We thought we were prepared.  We weren’t.  When Liam arrived at 30 weeks + 6 days, he was quickly shown to us and whisked away.  It wasn’t until several minutes later that we could hear his faint cries, and while I couldn’t see him, and was straining to hear, that small sound bought me to tears – our baby was alive.

There were similar feelings when I became pregnant with Aiden.  Again the countdown to 24 weeks started, with this milestone coinciding with Easter, I again eagerly counted down the days, with a strange mix of apprehension and relief as the day drew closer. Then when I was still pregnant (and at home!!) at 31 weeks, we celebrated…  thinking it may be possible that I could go close to full term! Like our babies, our celebration was premature.  Four days later I was back in hospital – just two doors up from where I’d stayed prior to having Liam, and chatting with the midwives who had previously looked after me.  The sense of deja vu continued, when Aiden was born at 32 weeks + 1 day – we were in the same theatre, our same obstetrician, the same ob assisting and the same anethatist.  This time, Aiden cried when he was delivered (and also weed all over me!), and we got to spend a few seconds more with him before he was taken to NICU.  Being thrown back into the NICU/SCN world after only leaving it 16 months before felt like we had never left.  As soon as I walked onto the floor, the smell of the NICU hits you and all of the memories come flooding back with a huge force.

We are fortunate, we had relatively smooth journeys with both of the boys during their NICU/SCN stays and there are no long term issues that we are aware of.  Once home, there have been the odd bumps in the road, and the anxiety of having a prem baby/child never fully goes away.   You are often anxious, are they putting on enough weight, is their development delayed, will a simple cold put them back into hospital? Often this isn’t helped by well meaning people,  who will compare their full term child’s development with yours or strangers who comment on how small your child is, when they ask how old they are, and when you say they were born early they go so far as to ask what the cause of their prematurity was – I was once asked ‘what was wrong with you?’ by a complete stranger whilst shopping with Liam in Woolies.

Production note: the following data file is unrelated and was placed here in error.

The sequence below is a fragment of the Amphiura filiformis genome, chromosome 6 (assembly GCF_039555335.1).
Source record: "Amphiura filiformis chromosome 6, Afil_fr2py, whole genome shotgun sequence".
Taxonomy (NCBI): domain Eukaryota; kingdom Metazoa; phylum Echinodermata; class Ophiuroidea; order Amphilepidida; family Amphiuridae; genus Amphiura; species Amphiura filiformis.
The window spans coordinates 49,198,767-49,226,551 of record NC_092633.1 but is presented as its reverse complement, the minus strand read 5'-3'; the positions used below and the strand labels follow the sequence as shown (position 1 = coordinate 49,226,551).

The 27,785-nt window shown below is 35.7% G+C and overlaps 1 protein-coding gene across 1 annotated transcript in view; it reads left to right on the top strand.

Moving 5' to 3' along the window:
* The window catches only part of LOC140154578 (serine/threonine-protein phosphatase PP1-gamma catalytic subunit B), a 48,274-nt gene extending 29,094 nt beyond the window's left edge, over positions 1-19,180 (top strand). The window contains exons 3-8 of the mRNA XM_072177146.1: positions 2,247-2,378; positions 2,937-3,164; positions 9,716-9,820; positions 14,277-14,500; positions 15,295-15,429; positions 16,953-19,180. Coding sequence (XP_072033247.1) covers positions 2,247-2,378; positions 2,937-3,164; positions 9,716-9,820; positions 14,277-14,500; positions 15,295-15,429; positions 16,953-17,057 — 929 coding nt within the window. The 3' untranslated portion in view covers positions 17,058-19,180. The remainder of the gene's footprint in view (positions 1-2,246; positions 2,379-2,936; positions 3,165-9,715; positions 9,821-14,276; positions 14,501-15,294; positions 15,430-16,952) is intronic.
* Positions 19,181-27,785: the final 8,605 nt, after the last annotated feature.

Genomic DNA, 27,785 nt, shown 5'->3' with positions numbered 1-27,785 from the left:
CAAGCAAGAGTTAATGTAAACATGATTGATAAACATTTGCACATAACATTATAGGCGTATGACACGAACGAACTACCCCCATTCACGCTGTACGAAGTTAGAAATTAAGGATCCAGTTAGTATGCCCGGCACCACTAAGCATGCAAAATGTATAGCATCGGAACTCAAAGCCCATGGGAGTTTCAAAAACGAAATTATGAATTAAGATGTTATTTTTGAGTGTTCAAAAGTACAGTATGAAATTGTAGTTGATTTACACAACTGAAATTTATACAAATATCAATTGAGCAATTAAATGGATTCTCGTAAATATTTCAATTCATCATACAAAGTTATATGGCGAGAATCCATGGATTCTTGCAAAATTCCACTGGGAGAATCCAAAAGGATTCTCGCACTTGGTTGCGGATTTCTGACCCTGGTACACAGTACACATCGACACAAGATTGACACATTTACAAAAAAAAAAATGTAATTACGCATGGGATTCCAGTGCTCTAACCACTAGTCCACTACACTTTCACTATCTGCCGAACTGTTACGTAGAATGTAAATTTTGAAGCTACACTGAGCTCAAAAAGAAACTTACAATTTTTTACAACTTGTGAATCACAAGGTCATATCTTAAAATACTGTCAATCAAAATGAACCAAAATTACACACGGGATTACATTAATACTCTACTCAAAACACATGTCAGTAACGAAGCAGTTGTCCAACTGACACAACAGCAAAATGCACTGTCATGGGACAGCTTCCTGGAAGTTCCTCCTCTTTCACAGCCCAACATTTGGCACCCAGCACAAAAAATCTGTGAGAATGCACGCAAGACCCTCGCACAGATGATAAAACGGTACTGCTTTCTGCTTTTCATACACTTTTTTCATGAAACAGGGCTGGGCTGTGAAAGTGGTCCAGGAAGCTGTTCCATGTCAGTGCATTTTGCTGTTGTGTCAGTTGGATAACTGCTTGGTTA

Today is World Prematurity Day.  The aim of today is to raise the awareness of premature birth and the journey families go on not only whilst their little ones are in hospital, but often for the rest of their lives.  It is a day to celebrate our little fighters and an opportunity to remember those babies who didn’t survive, by lighting a candle at 7pm.

Today I will be giving our little miracles extra hugs, and reflect on the long and crazy journey we have been through to have them here with us.  We will also be lighting a candle tonight in memory of Amber and Riley, and all the other babies who were born too soon and taken from us.

Have a wonderful Sunday


world prematurity day 2013

Linking up with the Multitasking Mummy for Mummy Mondays

Two boys, a plane and me…

Traveling is stressful.  Traveling with a toddler and baby can be very stressful…  It’s not only the stress of getting yourselves to the airport and settled on the plane, but it is also the stress that strangers can put on you.

If you have travelled with kids beofre, you know all about the look…   You know the one where they stare at you with two kids and grimace, hoping you will not be sitting anyway near them. Then there are the eye rolls and stares you get if one of your kids dare to grizzle or make a sound.  When you are getting these looks BEFORE you even get onto the plane, and you actually overhear people commenting how they are hoping you are not sitting near them it’s a little off putting to say the least!

My little traveller

My little traveller